For people who want to go into business for themselves but who don't like the idea of having to do it all by themselves, franchises are a tempting option. They're also a great way to draw on existing expertise and experience in getting new businesses through their vulnerable early years. But how much freedom do these large-scale business enterprises allow, and will working with one leave you the space you need to cater to local needs? Does the support they offer come at the expense of the businesses' valuable individuality?
Buying into a franchise doesn't always mean becoming part of a big, well known chain of businesses. There are lots of different businesses out there using very different franchise models. Not all franchises are based on the principal of constructing identical businesses around the same brand identity - some simply focus on repeating the same successful business model, with the franchise name making it possible for the buyer to secure support and connections which might not otherwise be available. Many franchises are designed to be able to adapt to different local situations, giving businesses the flexibility to take advantage of local opportunities. However every franchise involves some long term obligations.
Unfortunately, thanks in part to the rise of the internet, there are a significant number of so-called franchises out there that are really scams or multi-level marketing schemes of a dubious nature. To make sure you're not at risk of getting drawn into one of these, it can be a good idea to obtain advice from a franchise consultant before you make your final decision as to which to approach.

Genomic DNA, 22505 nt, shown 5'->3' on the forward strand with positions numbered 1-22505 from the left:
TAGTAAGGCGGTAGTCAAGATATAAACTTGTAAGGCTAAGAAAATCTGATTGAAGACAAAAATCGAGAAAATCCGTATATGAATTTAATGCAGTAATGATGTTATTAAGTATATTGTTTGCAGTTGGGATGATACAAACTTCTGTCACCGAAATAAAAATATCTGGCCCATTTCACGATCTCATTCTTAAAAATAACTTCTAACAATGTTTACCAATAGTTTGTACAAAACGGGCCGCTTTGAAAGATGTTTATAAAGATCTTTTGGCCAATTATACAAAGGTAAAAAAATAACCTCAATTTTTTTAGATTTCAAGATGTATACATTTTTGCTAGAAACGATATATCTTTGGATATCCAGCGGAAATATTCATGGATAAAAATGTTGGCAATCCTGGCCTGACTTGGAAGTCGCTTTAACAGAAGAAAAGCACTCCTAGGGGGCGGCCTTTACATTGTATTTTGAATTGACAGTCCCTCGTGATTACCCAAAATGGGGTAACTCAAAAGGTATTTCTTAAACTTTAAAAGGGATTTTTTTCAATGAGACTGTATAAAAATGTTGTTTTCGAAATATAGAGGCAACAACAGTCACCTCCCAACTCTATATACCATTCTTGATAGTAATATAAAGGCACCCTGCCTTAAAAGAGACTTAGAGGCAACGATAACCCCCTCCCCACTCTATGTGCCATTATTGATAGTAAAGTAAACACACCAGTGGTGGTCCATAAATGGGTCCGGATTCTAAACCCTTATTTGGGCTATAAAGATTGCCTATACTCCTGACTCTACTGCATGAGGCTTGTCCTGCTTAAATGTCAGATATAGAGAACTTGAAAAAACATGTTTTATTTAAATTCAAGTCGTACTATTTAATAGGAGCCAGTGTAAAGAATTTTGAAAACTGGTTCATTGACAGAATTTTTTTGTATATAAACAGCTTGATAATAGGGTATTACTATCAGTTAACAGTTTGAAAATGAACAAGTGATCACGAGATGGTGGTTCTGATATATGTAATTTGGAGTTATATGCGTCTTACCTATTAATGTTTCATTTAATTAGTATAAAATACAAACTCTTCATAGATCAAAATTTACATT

Negotiating a Franchise
Once you've decided which franchises you're interested in working with, it's time to see if you can get one of them interested in working with you, with the caveat that you need the breathing space to develop your own unique business. You should approach this much as you would approach a job interview, but placing your previous business experience to the fore. Make sure that you have thoroughly researched your local area and that you also spend a significant part of negotiations focusing on the ways in which your local expertise can enable you to adapt the existing franchise model to fit its new context. You may actually find that it's easier to negotiate changes with a large franchise, as the owners of smaller ones tend to be more sentimental and also realise that they are more vulnerable to franchisees' mistakes damaging their reputations.
Working With a Franchise
If you're not interested in buying into franchises yourself, it may still be in your interests to work with them, especially if you're trying to launch an important local initiative and you could benefit from the support of a big name. Many franchise executives restrict what businesses working with them are allowed to invest in, but even where this means that a financial contribution is impossible, you might still persuade a business owner to contribute in other ways. If you're really lucky, the franchisee will be able to persuade the big company executives to give you some support as well. Franchises are superbly positioned for networking and this can be a great way to get really big players to support your business enterprises.